Wargaming.net has been talking a little bit about their next title, World of Warplanes, but the details are not yet out in the public domain. They do not even have a site up for the game yet. All we really have so far is this:
World of Warplanes is the flight combat MMO action game set in the Golden Age of military aviation. The game continues the armored warfare theme marked in the highly-acclaimed World of Tanks and will throw players into a never-ending tussle for air dominance.
Based purely on aircraft setting, World of Warplanes will allow players to build full-scale careers of virtual pilots offering machines of several key eras, staring from World War I period with “Biplanes” and up to jet fighter prototypes that led the way to modern air forces.
World of Warplanes will feature a wide range of warbirds, each of them unique in their effectiveness and behavior. Virtual pilots will choose from three main warplane classes – single-engine light fighters capable of engaging enemies in close dogfights, twin-engine fighters with their deadly straight attacks, and strafing aircraft, the fearsome threat for ground targets.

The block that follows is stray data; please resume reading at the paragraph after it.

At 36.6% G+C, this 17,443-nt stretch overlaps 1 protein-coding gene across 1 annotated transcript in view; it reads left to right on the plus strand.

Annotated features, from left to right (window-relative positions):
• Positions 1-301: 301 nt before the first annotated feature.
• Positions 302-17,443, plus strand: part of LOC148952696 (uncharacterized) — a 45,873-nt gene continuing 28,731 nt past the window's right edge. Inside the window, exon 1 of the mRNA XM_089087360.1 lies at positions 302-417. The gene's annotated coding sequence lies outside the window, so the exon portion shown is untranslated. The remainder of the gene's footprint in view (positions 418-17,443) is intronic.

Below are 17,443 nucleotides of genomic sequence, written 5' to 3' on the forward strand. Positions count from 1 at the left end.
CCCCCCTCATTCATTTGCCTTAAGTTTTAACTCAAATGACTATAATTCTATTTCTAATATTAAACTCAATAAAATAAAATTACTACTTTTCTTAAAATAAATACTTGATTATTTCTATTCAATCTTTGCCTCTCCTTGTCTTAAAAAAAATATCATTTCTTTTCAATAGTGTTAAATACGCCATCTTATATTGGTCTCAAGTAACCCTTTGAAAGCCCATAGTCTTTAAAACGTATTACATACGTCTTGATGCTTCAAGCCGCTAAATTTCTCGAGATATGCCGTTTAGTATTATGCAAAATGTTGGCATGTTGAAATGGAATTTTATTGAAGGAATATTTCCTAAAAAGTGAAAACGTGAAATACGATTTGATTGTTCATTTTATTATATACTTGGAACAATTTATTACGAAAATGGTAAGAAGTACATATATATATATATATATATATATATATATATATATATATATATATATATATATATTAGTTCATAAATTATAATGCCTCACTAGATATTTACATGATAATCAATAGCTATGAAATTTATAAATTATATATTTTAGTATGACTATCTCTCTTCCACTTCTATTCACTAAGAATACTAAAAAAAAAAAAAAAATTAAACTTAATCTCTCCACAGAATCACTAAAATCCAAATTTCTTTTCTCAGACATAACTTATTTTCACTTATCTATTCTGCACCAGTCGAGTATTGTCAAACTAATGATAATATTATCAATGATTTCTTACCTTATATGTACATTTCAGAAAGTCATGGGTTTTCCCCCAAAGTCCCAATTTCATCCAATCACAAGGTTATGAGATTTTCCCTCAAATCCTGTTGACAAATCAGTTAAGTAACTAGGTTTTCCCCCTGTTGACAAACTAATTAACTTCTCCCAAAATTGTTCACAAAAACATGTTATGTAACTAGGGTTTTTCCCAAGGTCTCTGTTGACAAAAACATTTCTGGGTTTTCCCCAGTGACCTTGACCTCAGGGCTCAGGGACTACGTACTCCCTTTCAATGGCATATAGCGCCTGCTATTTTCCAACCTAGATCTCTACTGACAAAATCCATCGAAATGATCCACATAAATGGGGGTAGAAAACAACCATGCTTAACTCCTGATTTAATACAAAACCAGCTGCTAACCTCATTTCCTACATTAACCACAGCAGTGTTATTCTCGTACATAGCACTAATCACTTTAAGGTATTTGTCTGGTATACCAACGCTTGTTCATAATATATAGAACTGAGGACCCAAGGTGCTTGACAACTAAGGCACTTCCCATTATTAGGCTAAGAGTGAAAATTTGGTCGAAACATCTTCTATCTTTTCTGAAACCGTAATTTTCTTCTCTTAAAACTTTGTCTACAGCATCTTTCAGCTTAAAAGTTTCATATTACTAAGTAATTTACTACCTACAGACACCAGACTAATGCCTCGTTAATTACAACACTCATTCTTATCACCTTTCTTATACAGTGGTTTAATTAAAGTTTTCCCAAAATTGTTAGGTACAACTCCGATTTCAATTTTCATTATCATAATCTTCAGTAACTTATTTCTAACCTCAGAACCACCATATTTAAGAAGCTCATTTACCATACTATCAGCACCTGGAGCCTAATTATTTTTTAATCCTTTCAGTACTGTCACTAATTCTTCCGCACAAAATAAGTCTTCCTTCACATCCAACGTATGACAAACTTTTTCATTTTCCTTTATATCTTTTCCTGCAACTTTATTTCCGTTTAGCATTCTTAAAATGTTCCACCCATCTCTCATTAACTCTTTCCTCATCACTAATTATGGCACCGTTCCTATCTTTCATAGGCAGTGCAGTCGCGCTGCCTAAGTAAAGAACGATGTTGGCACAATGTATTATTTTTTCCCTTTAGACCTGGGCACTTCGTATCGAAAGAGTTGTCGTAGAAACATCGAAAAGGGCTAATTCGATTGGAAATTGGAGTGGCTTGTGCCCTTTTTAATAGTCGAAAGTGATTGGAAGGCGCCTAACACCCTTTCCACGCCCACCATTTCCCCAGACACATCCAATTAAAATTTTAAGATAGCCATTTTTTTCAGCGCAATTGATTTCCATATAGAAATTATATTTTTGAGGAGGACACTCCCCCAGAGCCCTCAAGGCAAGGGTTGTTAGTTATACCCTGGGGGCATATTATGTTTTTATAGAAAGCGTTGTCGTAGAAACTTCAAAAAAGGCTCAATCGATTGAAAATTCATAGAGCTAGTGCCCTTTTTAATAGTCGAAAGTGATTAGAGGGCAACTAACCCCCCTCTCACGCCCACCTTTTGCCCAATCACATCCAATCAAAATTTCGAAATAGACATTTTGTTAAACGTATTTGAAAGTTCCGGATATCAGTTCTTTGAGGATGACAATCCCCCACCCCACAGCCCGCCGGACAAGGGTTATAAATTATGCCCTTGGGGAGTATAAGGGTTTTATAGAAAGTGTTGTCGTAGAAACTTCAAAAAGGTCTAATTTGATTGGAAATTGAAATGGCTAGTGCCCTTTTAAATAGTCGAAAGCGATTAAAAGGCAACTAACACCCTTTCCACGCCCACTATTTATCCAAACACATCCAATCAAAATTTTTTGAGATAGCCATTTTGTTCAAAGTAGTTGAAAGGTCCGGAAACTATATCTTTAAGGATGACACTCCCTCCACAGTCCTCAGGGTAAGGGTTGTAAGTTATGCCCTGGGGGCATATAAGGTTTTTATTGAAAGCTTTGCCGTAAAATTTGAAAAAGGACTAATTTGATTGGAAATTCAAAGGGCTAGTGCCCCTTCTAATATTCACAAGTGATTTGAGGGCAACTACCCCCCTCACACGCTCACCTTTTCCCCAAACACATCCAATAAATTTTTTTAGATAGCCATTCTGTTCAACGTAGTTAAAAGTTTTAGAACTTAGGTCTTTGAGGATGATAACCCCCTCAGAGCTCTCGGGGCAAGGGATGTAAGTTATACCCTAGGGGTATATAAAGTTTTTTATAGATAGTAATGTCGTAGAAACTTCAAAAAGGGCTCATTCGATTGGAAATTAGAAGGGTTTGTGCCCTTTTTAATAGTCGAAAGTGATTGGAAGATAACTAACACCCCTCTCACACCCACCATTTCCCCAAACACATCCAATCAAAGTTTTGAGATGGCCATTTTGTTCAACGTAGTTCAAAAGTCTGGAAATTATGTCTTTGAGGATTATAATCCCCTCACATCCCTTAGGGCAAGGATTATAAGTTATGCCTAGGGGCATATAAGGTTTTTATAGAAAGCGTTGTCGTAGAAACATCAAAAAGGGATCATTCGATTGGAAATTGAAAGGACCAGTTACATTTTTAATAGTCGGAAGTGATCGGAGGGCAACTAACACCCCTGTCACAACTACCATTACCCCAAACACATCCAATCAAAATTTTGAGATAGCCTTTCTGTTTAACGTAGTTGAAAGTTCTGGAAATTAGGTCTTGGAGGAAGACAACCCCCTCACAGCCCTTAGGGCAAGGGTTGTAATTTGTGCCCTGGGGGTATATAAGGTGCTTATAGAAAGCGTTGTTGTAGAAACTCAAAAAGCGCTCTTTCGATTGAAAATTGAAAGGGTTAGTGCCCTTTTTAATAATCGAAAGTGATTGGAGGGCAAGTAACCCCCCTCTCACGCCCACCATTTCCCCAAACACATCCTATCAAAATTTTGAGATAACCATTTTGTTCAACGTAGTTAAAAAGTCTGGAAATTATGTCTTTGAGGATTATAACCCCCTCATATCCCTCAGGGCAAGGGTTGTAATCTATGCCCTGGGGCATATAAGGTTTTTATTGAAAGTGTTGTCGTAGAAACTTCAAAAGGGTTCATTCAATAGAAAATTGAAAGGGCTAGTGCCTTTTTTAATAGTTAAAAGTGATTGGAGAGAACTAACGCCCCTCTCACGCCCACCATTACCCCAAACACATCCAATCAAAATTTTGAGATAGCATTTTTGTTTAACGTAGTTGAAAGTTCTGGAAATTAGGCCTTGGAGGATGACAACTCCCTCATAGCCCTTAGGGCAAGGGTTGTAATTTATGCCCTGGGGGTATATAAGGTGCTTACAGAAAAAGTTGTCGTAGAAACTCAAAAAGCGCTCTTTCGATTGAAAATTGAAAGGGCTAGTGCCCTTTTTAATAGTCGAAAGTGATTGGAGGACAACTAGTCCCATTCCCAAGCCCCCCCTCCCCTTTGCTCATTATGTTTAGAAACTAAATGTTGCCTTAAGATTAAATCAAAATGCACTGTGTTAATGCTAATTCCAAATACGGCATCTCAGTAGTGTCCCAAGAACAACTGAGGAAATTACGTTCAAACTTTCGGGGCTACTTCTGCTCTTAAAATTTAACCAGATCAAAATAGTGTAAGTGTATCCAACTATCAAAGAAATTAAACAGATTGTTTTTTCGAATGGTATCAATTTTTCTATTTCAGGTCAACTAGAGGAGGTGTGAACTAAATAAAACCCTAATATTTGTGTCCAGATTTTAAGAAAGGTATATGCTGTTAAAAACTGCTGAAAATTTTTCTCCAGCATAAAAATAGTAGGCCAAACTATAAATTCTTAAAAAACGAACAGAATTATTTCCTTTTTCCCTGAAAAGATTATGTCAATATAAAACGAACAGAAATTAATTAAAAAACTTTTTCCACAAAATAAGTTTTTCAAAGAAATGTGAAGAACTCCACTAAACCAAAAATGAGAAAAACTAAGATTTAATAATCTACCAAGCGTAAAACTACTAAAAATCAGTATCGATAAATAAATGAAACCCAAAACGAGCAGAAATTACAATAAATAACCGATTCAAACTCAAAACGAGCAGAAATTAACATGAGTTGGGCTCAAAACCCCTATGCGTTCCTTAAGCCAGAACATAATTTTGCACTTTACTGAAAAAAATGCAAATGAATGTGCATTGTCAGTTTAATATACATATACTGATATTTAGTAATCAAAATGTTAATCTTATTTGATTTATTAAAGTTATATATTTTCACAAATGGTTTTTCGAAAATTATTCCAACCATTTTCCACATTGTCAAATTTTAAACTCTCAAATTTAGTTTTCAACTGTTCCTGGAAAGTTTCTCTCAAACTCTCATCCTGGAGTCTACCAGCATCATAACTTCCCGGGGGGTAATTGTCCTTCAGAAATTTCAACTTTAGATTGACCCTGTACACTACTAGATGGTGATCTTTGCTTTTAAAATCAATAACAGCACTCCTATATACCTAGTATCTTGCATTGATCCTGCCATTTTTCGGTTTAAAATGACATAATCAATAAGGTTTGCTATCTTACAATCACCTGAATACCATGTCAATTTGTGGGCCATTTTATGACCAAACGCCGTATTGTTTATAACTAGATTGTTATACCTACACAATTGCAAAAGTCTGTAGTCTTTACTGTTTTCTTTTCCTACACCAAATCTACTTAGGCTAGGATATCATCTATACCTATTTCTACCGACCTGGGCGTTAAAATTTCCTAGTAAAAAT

Which, frankly, isn’t much… but that never stopped me from speculating wildly.
While Darren was taking something of a pessimistic view of what may come of this game (airborne World of Tanks, to stuff his viewpoint into the tiniest possible box), I think it will have to be somewhat different to survive and make sense, and thus I speculate.
And the reason I feel I have license to speculate over the game that Wargaming.net is making is that I think I have played it already. And I was playing over 20 years ago to boot.
Back in 1988 the online gaming pioneers at Kesmai launched Air Warrior on GEnie.
I’ve written a little about Air Warrior before, but I will recap.
Air Warrior was an online, multiplayer (allowing something over 100 people on at once, if I recall right) air combat game that took place in something we would recognize as a persistent world. The world was divided into three factions (creatively called A, B, and C… no wasted bytes there!) in what was initially an asymmetrical world layout with airfields for each faction and a few mountains thrown in to keep people on their toes.
While you could fly the planes of any nation in the game, you were required to commit to a specific faction for a minimum amount of time. So you might fly for team B, but you could be flying a Spitfire, a Focke-Wulf 190, or a P-38 Lightning.